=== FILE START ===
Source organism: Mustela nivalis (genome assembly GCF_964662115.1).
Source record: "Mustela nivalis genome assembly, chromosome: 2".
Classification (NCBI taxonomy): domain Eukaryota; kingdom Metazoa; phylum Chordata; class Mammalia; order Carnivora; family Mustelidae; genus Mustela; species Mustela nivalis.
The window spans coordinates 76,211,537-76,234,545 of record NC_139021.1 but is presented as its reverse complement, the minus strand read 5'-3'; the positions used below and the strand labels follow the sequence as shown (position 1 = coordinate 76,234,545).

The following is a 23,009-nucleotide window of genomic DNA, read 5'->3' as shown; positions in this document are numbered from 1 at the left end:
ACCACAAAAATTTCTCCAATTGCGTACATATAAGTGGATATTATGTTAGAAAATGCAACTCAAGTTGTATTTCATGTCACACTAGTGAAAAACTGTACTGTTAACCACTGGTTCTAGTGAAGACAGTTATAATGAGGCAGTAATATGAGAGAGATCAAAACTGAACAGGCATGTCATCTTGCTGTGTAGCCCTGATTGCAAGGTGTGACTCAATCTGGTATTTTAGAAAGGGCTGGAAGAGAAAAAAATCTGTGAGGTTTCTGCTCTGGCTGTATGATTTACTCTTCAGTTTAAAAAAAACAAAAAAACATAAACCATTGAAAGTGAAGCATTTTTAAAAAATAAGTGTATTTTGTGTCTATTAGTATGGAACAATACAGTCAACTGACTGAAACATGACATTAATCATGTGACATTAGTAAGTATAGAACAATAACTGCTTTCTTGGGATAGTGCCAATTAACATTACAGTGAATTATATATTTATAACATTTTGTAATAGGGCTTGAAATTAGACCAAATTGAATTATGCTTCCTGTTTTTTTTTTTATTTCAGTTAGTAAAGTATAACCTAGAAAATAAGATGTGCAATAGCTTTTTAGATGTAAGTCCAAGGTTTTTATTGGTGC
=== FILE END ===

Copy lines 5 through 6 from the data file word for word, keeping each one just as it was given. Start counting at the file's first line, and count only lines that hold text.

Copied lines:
The following is a 23,009-nucleotide window of genomic DNA, read 5'->3' as shown; positions in this document are numbered from 1 at the left end:
ACCACAAAAATTTCTCCAATTGCGTACATATAAGTGGATATTATGTTAGAAAATGCAACTCAAGTTGTATTTCATGTCACACTAGTGAAAAACTGTACTGTTAACCACTGGTTCTAGTGAAGACAGTTATAATGAGGCAGTAATATGAGAGAGATCAAAACTGAACAGGCATGTCATCTTGCTGTGTAGCCCTGATTGCAAGGTGTGACTCAATCTGGTATTTTAGAAAGGGCTGGAAGAGAAAAAAATCTGTGAGGTTTCTGCTCTGGCTGTATGATTTACTCTTCAGTTTAAAAAAAACAAAAAAACATAAACCATTGAAAGTGAAGCATTTTTAAAAAATAAGTGTATTTTGTGTCTATTAGTATGGAACAATACAGTCAACTGACTGAAACATGACATTAATCATGTGACATTAGTAAGTATAGAACAATAACTGCTTTCTTGGGATAGTGCCAATTAACATTACAGTGAATTATATATTTATAACATTTTGTAATAGGGCTTGAAATTAGACCAAATTGAATTATGCTTCCTGTTTTTTTTTTTATTTCAGTTAGTAAAGTATAACCTAGAAAATAAGATGTGCAATAGCTTTTTAGATGTAAGTCCAAGGTTTTTATTGGTGC